Continuing from where we left off in the post about how to start a portrait painting, we can paint over of the initial drawing using the color and value relationships we want. There are several directions we can go with this. For example, we could paint in just black, white, and shades of gray to set up the values as a next step in painting. We could also start painting in one location on the painting, working on that area we are happy it is finished, then move on to another. We could also work out the light side and shadow side of the subject as large fields of color then refine the shapes, values, and colors as we work down to the smaller forms. This is the method I chose to demonstrate today.
The direction you choose to take in the process is a matter of personal choice. Give it a try, see if it works for you.
Today, we are going to continue painting a portrait, looking at how to block in the large value and color fields in order to set up the composition for further development.
1. Paint the Shadows
As mentioned in the last portrait painting post, after we have the initial drawing done we can paint the shadow side of the forms of the head and neck.
Except for a couple of minor variations I just scrubbed in one color of paint in the shadow areas as if it were one field. This gives the painting somewhat of a posterized look at this stage.
2. A Little Background
Next, we can lay down a background behind the head. I like to do this after I laid down the shadows but before I paint the light side of the portrait.
3. Get the Light Side Painted
After we get the background down we can start working on the light side of the head, neck, and shoulders.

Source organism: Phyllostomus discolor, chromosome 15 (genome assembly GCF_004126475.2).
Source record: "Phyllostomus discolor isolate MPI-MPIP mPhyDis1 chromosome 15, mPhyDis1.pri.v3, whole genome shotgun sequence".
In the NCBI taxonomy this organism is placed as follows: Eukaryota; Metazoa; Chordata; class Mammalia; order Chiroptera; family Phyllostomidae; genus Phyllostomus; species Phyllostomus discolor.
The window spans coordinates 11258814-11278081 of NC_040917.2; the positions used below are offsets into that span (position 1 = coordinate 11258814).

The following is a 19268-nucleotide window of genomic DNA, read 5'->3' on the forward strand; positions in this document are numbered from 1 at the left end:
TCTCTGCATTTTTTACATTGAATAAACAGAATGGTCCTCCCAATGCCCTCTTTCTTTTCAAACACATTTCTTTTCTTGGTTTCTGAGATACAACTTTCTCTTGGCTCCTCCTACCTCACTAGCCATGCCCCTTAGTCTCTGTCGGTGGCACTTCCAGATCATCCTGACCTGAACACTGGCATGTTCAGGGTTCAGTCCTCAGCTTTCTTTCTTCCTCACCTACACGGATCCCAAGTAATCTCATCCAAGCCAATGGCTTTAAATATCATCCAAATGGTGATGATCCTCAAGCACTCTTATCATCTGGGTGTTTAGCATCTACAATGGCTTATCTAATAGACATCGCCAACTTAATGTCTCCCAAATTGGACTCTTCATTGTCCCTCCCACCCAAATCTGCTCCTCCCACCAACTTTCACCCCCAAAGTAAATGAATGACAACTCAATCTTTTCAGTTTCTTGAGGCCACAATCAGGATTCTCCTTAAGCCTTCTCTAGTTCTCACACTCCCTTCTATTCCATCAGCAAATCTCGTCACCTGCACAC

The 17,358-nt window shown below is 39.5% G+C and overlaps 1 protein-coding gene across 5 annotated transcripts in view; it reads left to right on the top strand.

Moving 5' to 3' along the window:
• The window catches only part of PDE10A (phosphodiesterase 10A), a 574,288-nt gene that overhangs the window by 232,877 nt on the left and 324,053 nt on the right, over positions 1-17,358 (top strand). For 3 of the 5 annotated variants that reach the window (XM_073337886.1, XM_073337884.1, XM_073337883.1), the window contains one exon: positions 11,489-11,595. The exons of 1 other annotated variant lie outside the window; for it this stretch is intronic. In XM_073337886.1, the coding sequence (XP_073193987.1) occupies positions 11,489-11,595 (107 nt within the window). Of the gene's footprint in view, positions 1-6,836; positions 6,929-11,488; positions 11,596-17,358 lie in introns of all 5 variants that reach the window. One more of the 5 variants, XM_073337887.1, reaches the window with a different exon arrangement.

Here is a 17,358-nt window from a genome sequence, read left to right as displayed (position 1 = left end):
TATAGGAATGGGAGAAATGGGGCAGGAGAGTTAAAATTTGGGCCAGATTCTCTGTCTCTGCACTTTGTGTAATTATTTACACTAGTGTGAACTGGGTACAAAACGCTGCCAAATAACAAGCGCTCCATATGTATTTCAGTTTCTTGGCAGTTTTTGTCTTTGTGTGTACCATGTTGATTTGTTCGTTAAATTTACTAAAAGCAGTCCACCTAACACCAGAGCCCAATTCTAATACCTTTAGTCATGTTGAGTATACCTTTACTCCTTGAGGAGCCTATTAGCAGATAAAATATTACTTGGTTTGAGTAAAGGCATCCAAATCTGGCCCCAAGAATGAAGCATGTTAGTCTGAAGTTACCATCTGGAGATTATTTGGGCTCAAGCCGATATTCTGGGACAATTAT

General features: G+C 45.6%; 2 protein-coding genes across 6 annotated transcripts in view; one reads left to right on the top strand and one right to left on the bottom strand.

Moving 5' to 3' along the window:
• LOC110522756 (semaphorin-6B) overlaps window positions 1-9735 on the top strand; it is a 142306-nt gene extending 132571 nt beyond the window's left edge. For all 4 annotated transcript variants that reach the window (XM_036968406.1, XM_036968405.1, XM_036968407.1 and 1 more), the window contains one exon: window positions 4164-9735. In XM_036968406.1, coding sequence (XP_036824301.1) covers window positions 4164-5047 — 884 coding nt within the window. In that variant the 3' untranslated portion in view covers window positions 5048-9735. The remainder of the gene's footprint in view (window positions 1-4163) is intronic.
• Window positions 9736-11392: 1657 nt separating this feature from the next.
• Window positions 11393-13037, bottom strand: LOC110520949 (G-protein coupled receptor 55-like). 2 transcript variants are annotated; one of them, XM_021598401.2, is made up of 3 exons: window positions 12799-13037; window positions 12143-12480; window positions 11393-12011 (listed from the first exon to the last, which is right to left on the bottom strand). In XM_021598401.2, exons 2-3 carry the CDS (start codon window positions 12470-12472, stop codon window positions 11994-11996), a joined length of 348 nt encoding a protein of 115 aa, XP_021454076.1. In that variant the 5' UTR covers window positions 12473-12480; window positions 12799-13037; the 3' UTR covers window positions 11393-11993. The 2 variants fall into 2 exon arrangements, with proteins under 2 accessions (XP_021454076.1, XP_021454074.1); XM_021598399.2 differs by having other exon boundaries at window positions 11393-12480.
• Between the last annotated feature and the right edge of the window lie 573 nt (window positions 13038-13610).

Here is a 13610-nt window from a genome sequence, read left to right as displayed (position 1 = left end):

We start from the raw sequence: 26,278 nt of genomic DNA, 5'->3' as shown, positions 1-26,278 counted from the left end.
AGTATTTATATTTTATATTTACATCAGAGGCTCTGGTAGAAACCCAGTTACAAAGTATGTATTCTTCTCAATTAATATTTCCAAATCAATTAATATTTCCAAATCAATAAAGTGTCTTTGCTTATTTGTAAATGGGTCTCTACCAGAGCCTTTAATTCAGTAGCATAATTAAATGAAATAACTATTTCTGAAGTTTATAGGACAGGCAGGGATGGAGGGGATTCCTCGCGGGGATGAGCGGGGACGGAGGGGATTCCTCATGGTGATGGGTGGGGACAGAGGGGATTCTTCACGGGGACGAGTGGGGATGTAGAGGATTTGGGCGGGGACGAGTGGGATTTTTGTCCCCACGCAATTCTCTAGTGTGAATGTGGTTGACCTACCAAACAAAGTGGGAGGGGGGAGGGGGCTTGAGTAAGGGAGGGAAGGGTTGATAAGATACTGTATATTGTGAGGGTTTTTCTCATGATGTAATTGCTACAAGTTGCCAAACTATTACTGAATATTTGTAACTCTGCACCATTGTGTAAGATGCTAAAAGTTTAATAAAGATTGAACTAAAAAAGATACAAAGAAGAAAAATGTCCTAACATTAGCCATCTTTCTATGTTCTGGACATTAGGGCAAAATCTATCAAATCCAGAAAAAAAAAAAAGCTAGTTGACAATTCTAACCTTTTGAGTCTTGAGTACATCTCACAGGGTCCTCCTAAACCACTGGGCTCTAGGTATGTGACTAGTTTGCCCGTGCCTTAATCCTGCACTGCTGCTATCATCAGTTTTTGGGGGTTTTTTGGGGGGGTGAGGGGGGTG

I have been taught to both paint the light side in as one whole field just like the shadow side and taught to break the light side up into smaller forms by value or color at the initial stages. I chose to do the later here, but either way works.
Still working on the light side. Here, I worked on the nose, eyes, and hair.
As I continue to work on the light side of the head and neck I put down the darker values then move to the lighter values. In a way, I am painting the lighter value paint color on top of the darker ones. This helps with creating the effect of the light areas are visually advancing and the shadows are visually receding.
As a side note, we have divided the composition into three basic values here. Using this process we can make a decision as to what value pattern to use to set up the composition.
6. Paint into the Paint
Once we get the light side of the head, neck, and shoulders down we can start cutting out the smaller forms and refining by painting into the larger fields of paint.
I start by shaping the big forms such as the forehead and jaw then work down to the smaller shapes such the nose. I paint in the light areas first and work my way out to the darks this time.
Here I am playing with the color in the face as I refine the values of the forms.
In this stage, I am beginning to sharpen the forms to be close to their final appearance.
In this step, I have adjusted the chin, jaw, and neck, to correct some of the value relationships and color bringing them more in line with the rest of the head.
Up to this point we have drawn the initial drawing of the portrait, established the value pattern, and set up the color and values for the portrait. We have done this by grouping the forms into light side and shadow side groups then painting each group as if it were one field first. This allows us to figure out the general value and color choices before we zoom into the details.